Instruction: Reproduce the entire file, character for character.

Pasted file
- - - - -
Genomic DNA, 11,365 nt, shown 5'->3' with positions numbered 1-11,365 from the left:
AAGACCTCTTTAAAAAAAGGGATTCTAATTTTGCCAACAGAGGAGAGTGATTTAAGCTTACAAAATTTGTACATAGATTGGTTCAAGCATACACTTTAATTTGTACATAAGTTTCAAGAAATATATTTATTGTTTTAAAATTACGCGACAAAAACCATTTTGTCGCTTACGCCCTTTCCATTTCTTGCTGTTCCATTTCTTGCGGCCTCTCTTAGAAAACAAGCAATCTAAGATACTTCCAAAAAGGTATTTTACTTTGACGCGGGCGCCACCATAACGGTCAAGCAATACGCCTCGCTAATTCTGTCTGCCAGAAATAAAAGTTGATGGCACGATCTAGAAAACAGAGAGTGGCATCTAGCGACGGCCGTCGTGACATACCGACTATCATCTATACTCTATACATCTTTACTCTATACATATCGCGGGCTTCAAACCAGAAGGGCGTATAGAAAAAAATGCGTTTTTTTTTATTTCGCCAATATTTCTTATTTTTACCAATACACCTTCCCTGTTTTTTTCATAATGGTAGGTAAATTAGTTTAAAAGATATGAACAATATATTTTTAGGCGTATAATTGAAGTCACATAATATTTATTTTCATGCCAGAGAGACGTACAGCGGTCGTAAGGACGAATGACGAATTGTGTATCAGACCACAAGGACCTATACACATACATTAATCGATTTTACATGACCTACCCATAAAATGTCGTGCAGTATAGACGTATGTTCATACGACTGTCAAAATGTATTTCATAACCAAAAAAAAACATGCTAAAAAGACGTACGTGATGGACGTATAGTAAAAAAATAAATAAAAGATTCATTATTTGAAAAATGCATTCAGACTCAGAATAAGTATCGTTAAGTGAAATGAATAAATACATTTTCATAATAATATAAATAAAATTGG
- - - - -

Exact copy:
Genomic DNA, 11,365 nt, shown 5'->3' with positions numbered 1-11,365 from the left:
AAGACCTCTTTAAAAAAAGGGATTCTAATTTTGCCAACAGAGGAGAGTGATTTAAGCTTACAAAATTTGTACATAGATTGGTTCAAGCATACACTTTAATTTGTACATAAGTTTCAAGAAATATATTTATTGTTTTAAAATTACGCGACAAAAACCATTTTGTCGCTTACGCCCTTTCCATTTCTTGCTGTTCCATTTCTTGCGGCCTCTCTTAGAAAACAAGCAATCTAAGATACTTCCAAAAAGGTATTTTACTTTGACGCGGGCGCCACCATAACGGTCAAGCAATACGCCTCGCTAATTCTGTCTGCCAGAAATAAAAGTTGATGGCACGATCTAGAAAACAGAGAGTGGCATCTAGCGACGGCCGTCGTGACATACCGACTATCATCTATACTCTATACATCTTTACTCTATACATATCGCGGGCTTCAAACCAGAAGGGCGTATAGAAAAAAATGCGTTTTTTTTTATTTCGCCAATATTTCTTATTTTTACCAATACACCTTCCCTGTTTTTTTCATAATGGTAGGTAAATTAGTTTAAAAGATATGAACAATATATTTTTAGGCGTATAATTGAAGTCACATAATATTTATTTTCATGCCAGAGAGACGTACAGCGGTCGTAAGGACGAATGACGAATTGTGTATCAGACCACAAGGACCTATACACATACATTAATCGATTTTACATGACCTACCCATAAAATGTCGTGCAGTATAGACGTATGTTCATACGACTGTCAAAATGTATTTCATAACCAAAAAAAAACATGCTAAAAAGACGTACGTGATGGACGTATAGTAAAAAAATAAATAAAAGATTCATTATTTGAAAAATGCATTCAGACTCAGAATAAGTATCGTTAAGTGAAATGAATAAATACATTTTCATAATAATATAAATAAAATTGG